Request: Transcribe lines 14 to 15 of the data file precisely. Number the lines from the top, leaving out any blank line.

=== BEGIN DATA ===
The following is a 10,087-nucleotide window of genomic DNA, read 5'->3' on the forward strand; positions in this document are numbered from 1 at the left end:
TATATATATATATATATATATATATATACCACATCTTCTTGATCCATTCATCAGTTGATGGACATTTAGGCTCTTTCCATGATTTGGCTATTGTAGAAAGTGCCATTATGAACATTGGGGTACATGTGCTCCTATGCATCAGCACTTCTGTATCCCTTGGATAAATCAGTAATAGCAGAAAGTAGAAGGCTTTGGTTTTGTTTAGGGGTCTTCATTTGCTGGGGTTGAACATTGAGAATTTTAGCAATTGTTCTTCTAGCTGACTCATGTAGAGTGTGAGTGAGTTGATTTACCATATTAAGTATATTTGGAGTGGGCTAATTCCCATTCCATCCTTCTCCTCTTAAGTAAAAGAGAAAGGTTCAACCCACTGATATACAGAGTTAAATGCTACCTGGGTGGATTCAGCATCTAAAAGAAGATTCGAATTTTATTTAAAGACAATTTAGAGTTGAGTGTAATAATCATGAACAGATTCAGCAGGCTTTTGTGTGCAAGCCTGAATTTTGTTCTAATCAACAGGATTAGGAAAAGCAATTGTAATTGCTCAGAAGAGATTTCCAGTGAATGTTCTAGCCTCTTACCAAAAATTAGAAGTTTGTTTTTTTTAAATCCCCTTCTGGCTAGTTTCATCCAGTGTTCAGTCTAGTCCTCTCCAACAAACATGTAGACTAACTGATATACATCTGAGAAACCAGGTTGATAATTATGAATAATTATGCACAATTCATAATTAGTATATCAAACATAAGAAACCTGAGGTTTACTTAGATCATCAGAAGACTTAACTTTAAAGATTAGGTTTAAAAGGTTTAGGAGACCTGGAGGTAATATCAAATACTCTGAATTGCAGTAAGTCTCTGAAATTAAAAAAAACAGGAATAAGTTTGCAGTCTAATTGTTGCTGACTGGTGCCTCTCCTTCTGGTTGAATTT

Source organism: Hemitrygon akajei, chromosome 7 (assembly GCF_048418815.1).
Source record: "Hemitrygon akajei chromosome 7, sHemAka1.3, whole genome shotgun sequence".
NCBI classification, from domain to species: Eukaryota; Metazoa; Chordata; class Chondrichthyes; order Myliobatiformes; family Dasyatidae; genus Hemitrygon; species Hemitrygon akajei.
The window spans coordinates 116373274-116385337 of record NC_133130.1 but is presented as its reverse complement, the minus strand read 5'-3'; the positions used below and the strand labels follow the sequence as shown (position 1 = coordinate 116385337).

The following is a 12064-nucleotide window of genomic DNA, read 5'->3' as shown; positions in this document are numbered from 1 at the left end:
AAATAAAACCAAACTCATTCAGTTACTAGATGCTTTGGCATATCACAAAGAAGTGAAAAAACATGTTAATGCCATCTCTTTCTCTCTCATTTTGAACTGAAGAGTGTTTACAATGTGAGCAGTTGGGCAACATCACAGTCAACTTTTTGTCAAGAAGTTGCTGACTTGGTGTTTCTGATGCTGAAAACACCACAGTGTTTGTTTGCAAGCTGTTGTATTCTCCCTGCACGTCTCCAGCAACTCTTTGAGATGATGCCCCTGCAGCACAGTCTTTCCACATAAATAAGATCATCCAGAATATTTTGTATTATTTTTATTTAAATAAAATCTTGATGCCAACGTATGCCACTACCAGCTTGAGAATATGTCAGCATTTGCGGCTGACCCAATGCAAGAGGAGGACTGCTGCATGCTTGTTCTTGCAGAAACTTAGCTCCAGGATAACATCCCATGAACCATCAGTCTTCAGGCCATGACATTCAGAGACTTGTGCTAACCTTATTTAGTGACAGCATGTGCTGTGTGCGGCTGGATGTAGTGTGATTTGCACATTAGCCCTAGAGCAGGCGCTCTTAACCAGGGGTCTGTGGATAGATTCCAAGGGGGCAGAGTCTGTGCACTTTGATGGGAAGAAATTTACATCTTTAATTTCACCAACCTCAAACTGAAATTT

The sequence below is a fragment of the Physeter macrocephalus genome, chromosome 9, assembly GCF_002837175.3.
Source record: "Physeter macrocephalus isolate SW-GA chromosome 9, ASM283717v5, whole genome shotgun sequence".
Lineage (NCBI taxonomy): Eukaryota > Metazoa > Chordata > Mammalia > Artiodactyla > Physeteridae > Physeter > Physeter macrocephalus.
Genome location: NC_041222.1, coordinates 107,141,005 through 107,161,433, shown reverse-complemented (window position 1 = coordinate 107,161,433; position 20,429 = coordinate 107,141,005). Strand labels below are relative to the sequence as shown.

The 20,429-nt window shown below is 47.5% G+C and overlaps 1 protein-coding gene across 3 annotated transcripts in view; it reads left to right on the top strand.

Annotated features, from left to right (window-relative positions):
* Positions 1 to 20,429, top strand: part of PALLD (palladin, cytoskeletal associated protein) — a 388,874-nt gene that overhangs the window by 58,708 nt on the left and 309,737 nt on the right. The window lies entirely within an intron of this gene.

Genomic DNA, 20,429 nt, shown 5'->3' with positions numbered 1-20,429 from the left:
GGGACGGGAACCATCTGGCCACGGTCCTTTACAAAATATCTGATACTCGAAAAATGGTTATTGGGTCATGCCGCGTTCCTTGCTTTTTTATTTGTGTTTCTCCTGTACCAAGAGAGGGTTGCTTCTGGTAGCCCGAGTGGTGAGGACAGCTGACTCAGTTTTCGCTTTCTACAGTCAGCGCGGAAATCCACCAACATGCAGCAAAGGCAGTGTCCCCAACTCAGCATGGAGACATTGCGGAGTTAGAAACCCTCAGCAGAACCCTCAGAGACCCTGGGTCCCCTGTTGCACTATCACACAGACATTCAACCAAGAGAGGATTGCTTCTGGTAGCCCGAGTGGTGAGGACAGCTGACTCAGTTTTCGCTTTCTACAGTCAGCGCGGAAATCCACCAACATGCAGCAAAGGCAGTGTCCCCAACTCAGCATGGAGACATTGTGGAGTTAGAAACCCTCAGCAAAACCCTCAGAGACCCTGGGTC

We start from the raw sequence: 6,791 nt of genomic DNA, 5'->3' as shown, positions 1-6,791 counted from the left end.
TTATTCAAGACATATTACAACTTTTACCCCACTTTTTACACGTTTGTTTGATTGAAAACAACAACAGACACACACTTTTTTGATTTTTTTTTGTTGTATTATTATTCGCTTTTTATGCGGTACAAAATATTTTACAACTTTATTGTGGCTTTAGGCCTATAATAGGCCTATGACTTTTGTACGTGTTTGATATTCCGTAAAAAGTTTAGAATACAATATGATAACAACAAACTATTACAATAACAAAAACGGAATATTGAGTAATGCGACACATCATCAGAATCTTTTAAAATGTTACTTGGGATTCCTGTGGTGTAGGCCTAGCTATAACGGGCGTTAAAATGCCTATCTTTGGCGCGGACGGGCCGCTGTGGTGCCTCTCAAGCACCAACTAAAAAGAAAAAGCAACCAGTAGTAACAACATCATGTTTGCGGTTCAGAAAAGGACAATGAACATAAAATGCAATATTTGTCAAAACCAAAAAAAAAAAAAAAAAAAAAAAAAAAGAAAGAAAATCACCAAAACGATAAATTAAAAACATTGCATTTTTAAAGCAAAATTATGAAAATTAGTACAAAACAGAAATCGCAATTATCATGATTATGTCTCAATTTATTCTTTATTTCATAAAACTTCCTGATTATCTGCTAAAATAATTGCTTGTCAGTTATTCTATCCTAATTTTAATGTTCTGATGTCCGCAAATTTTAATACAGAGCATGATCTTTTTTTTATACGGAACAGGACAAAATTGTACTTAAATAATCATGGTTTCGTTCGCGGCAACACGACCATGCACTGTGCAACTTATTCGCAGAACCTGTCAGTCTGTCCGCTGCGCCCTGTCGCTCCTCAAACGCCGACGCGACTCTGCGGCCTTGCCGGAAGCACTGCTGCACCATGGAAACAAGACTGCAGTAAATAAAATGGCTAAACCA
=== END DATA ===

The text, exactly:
Annotated features, from left to right (window-relative positions):
* Positions 1 to 20,429, top strand: part of PALLD (palladin, cytoskeletal associated protein) — a 388,874-nt gene that overhangs the window by 58,708 nt on the left and 309,737 nt on the right. The window lies entirely within an intron of this gene.